Defeated in the 2010 Alaska GOP primary by a conservative challenger, liberal Republican Sen. Lisa Murkowski defied the odds and ran a successful write-in campaign for reelection.
Ms. Murkowski — who had been appointed to the seat in 2002 by her father, then-Gov. Frank Murkowski, in a move that gave nepotism a bad name — won that 2010 race with just 39.5% of the vote in a three-way race. That was the lowest share of the vote for a winning Senate candidate in 40 years.
Fast-forward to today. Ms. Murkowski is again running for reelection and is even less popular now with the GOP base than she was in 2010.
That shouldn’t surprise anyone after Ms. Murkowski voted against conservative Judge Brett Kavanaugh’s nomination to the Supreme Court in 2018, but then turned around and voted in favor of liberal Judge Ketanji Brown Jackson’s nomination earlier this year, or after she voted to convict President Donald J. Trump, a fellow Republican, of baseless, Democratic-driven charges of incitement to insurrection in his second impeachment trial. (After the impeachment vote, Ms. Murkowski was censured by the Alaska Republican Party.)
If all that weren’t bad enough, according to FiveThirtyEight.com, which tracks congressional votes, Ms. Murkowski voted with Mr. Trump’s positions just 73% of the time, second-lowest only to her fellow liberal Republican, Sen. Susan Collins of Maine. In the first nine months of the Biden administration, however, Ms. Murkowski voted with the positions of President Joe Biden, a Democrat, nearly 79% of the time.
No doubt fearing another primary challenge (and the unlikely prospect of successfully pulling off another write-in campaign), Ms. Murkowski and her allies in 2020 orchestrated a change to Alaska’s election laws.
Enter ranked-choice voting, a cockeyed, convoluted process in which voters rank candidates in order of preference on their ballots, as explained by Ballotpedia.com: “If a candidate wins a majority of first-preference votes, he or she is declared the winner. If no candidate wins a majority of first-preference votes, the candidate with the fewest first-preference votes is eliminated. First-preference votes cast for the failed candidate are eliminated, lifting the second-preference choices indicated on those ballots.
“A new tally is conducted to determine whether any candidate has won a majority of the adjusted votes. The process is repeated until a candidate wins an outright majority.”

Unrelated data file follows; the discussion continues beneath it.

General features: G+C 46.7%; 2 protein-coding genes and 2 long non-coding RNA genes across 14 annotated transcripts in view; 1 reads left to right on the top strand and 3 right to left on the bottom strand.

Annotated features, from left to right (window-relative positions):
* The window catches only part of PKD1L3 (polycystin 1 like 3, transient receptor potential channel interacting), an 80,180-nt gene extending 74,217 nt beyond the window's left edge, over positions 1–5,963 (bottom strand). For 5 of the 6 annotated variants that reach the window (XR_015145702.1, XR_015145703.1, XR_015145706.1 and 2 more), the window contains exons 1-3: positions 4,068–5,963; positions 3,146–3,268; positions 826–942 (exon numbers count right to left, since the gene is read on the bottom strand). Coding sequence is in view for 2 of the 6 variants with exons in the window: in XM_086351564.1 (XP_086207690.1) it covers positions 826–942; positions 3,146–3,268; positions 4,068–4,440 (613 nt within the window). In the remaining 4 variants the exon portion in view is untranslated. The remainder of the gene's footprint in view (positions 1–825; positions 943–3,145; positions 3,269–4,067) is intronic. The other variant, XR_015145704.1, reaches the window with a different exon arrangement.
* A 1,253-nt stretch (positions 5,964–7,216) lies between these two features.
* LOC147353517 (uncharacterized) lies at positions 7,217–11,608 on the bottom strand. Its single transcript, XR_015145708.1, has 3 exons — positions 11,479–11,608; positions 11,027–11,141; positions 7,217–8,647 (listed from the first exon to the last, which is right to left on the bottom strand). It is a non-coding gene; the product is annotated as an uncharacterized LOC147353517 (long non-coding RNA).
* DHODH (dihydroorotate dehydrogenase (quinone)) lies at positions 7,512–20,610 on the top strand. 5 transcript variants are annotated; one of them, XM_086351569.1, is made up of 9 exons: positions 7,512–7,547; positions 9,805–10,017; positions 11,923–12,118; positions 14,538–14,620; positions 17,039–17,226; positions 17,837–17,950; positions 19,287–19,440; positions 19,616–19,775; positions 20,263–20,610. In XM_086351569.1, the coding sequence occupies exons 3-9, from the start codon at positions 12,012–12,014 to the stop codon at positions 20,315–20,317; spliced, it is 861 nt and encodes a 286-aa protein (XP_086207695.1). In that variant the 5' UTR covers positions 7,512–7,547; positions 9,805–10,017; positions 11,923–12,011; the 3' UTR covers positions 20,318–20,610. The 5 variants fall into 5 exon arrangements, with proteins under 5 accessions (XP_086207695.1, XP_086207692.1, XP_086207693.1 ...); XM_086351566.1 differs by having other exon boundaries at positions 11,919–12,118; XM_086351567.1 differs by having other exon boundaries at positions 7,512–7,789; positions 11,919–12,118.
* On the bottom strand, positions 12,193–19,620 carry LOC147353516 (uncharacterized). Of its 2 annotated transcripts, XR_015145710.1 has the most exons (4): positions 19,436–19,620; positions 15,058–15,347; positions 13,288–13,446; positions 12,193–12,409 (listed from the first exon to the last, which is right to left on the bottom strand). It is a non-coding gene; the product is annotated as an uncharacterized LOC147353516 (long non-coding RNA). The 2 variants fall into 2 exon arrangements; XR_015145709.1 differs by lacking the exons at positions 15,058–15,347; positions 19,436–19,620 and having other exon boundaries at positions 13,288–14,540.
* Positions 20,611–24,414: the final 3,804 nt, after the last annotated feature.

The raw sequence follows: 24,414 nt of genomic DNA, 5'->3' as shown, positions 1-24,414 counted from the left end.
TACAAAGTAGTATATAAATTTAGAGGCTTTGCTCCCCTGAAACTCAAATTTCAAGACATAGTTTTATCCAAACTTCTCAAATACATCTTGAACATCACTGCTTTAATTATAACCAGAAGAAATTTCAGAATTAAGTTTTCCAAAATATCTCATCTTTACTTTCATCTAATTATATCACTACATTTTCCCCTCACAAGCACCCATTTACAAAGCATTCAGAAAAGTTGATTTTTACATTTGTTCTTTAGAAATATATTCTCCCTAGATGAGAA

It’s only because of Machiavellian Murkowski (and her ranked-choice voting scheme) that a Democrat now holds Alaska’s at-large House seat for the first time since 1972. Rep. Mary Peltola won the seat in an August special election held to replace Republican Rep. Don Young, who died in March after holding the seat for nearly 50 years.
In her own case, Ms. Murkowski’s orchestrating the switch to ranked-choice voting could yet prove to be too clever by half. But clearly, she’s counting on it to save her from political extinction.
A Fabrizio/Anzalone poll of 500 likely voters, conducted Sept. 6-11, found Ms. Murkowski’s conservative Republican challenger, Kelly Tshibaka, leading the incumbent by 8 percentage points, 46% to 38%. The Democrats’ sacrificial-lamb nominee in bright red Alaska, Patricia Chesbro, registered a distant third at 14%.
In a traditional, one-and-done election (or even one where a runoff is required when no candidate wins 50%-plus-one of the vote), Ms. Tshibaka would appear to be poised to end Ms. Murkowski’s 20-year senatorial career. But the incumbent is obviously counting on Ms. Chesbro’s voters — i.e., Democrats — dragging her across the finish line in the second round of counting after the Democrat is eliminated in the first tally.
Suzanne Downing, writing at MustReadAlaska.com on Oct. 6, drew the contrast between the two Republicans this way: “Murkowski is pro-abortion, pro-gun control, and anti-Trump. Tshibaka is pro-life, pro-Second Amendment, and pro-Trump.”
Ms. Tshibaka’s “pro-Trump” stance likely explains why Senate Minority Leader Mitch McConnell’s super PAC, the Senate Leadership Fund, is squandering a reported $6.5 million on petty and vindictive intraparty attack ads against her on Ms. Murkowski’s behalf.
If Mr. McConnell, Kentucky Republican, is actually interested in winning back control of the Senate for the GOP, he should butt out of the Senate race in Alaska. Those millions of dollars would be better spent on tight Senate races where GOP challengers could flip Democratic-held seats, like in Arizona, Georgia, New Hampshire and Washington state.
Alaska Republicans should resent Mr. McConnell’s gratuitous interference in the race and the way Ms. Murkowski has manipulated this “heads I win, tails you lose” game. They should vote for Ms. Tshibaka on Nov. 8, and definitely not vote for Ms. Murkowski as their “second choice,” which would only help rescue an out-of-step incumbent.